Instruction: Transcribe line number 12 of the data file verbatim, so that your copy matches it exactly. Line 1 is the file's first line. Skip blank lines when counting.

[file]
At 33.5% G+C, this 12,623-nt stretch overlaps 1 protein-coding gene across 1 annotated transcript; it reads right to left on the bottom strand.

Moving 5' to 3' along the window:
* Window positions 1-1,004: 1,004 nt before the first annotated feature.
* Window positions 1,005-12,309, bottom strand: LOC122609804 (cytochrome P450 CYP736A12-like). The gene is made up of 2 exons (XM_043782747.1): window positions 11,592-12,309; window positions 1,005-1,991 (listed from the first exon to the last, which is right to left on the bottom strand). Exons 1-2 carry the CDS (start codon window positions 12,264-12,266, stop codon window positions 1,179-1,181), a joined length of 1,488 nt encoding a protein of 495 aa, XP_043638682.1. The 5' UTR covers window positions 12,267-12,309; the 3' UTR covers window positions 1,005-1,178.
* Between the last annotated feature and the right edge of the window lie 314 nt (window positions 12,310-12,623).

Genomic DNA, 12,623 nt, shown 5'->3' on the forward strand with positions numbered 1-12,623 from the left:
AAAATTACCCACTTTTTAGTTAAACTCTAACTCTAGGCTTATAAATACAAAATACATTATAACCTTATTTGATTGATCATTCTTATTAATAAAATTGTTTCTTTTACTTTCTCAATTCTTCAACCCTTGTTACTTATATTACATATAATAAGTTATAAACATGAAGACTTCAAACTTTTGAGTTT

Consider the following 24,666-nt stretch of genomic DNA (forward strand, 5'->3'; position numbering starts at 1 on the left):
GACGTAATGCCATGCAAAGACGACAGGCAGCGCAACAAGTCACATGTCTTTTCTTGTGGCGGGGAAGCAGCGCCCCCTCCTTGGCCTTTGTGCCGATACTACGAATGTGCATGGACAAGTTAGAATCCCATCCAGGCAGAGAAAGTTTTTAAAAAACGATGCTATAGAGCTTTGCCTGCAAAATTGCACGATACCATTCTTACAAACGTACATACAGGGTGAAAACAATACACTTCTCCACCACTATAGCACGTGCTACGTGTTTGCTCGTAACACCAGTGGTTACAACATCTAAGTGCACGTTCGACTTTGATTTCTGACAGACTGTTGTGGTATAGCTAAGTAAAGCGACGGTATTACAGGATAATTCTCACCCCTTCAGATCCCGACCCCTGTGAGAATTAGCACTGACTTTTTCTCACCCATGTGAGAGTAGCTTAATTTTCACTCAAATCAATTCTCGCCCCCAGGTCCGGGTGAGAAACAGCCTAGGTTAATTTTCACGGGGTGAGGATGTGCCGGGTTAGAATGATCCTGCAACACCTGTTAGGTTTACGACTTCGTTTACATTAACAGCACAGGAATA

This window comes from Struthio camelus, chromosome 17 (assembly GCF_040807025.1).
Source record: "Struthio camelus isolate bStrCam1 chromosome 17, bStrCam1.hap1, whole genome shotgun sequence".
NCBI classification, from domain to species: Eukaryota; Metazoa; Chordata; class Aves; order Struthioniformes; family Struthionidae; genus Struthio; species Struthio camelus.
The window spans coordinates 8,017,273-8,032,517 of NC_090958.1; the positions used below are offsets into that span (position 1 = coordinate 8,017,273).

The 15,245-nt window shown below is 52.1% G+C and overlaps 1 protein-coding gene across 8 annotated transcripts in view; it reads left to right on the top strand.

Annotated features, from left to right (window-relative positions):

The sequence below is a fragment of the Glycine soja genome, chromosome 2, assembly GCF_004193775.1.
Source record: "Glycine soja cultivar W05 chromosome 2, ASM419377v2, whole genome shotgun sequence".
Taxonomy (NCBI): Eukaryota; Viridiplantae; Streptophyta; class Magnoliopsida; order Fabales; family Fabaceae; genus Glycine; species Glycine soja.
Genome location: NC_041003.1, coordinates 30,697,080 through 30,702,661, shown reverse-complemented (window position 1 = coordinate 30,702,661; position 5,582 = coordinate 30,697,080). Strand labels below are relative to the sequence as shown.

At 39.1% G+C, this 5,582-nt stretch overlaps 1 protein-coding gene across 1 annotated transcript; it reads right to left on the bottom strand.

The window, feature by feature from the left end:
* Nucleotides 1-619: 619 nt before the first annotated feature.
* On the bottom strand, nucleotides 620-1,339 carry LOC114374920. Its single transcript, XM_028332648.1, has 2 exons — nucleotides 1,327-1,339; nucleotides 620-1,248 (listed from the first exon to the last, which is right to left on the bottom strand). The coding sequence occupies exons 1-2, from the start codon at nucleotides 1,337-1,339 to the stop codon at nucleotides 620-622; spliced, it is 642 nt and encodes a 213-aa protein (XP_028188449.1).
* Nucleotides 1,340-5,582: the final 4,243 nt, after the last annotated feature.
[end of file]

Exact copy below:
NCBI classification, from domain to species: Eukaryota; Metazoa; Chordata; class Aves; order Struthioniformes; family Struthionidae; genus Struthio; species Struthio camelus.